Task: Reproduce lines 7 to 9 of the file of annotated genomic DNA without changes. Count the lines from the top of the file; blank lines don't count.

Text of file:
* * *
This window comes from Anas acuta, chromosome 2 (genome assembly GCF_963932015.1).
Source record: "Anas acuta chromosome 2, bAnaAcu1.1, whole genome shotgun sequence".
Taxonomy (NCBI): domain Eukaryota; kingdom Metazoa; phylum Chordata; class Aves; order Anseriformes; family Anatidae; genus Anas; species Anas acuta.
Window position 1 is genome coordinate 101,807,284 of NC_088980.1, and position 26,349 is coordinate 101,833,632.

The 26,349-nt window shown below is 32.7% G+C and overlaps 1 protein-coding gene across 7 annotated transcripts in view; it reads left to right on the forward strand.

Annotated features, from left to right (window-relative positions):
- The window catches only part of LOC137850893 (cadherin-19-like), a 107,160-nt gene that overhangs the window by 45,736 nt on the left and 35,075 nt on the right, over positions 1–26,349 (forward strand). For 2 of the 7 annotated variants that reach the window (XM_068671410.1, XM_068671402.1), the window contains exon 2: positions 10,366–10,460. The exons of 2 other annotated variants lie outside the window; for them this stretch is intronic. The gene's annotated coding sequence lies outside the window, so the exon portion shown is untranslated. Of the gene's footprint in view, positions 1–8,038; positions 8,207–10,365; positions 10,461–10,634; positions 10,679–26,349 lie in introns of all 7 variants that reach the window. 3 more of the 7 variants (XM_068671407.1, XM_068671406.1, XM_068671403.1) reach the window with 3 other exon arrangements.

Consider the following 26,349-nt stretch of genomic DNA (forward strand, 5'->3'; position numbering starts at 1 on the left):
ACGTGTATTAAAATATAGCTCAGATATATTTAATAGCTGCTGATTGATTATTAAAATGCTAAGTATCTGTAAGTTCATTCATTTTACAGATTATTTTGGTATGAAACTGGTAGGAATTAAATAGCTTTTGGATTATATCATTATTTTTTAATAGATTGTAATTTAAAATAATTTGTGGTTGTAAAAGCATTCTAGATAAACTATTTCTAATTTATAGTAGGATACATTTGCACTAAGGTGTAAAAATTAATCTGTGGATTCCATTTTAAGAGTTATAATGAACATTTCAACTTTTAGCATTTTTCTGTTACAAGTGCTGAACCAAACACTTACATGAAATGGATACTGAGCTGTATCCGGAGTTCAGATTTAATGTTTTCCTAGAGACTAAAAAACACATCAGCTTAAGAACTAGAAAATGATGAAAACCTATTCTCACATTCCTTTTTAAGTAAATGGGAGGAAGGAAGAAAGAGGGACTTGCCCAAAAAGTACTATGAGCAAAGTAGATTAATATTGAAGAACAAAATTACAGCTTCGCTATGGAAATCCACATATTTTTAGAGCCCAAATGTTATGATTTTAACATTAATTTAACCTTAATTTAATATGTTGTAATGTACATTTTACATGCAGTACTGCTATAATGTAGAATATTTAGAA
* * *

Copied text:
- The window catches only part of LOC137850893 (cadherin-19-like), a 107,160-nt gene that overhangs the window by 45,736 nt on the left and 35,075 nt on the right, over positions 1–26,349 (forward strand). For 2 of the 7 annotated variants that reach the window (XM_068671410.1, XM_068671402.1), the window contains exon 2: positions 10,366–10,460. The exons of 2 other annotated variants lie outside the window; for them this stretch is intronic. The gene's annotated coding sequence lies outside the window, so the exon portion shown is untranslated. Of the gene's footprint in view, positions 1–8,038; positions 8,207–10,365; positions 10,461–10,634; positions 10,679–26,349 lie in introns of all 7 variants that reach the window. 3 more of the 7 variants (XM_068671407.1, XM_068671406.1, XM_068671403.1) reach the window with 3 other exon arrangements.

Consider the following 26,349-nt stretch of genomic DNA (forward strand, 5'->3'; position numbering starts at 1 on the left):
ACGTGTATTAAAATATAGCTCAGATATATTTAATAGCTGCTGATTGATTATTAAAATGCTAAGTATCTGTAAGTTCATTCATTTTACAGATTATTTTGGTATGAAACTGGTAGGAATTAAATAGCTTTTGGATTATATCATTATTTTTTAATAGATTGTAATTTAAAATAATTTGTGGTTGTAAAAGCATTCTAGATAAACTATTTCTAATTTATAGTAGGATACATTTGCACTAAGGTGTAAAAATTAATCTGTGGATTCCATTTTAAGAGTTATAATGAACATTTCAACTTTTAGCATTTTTCTGTTACAAGTGCTGAACCAAACACTTACATGAAATGGATACTGAGCTGTATCCGGAGTTCAGATTTAATGTTTTCCTAGAGACTAAAAAACACATCAGCTTAAGAACTAGAAAATGATGAAAACCTATTCTCACATTCCTTTTTAAGTAAATGGGAGGAAGGAAGAAAGAGGGACTTGCCCAAAAAGTACTATGAGCAAAGTAGATTAATATTGAAGAACAAAATTACAGCTTCGCTATGGAAATCCACATATTTTTAGAGCCCAAATGTTATGATTTTAACATTAATTTAACCTTAATTTAATATGTTGTAATGTACATTTTACATGCAGTACTGCTATAATGTAGAATATTTAGAA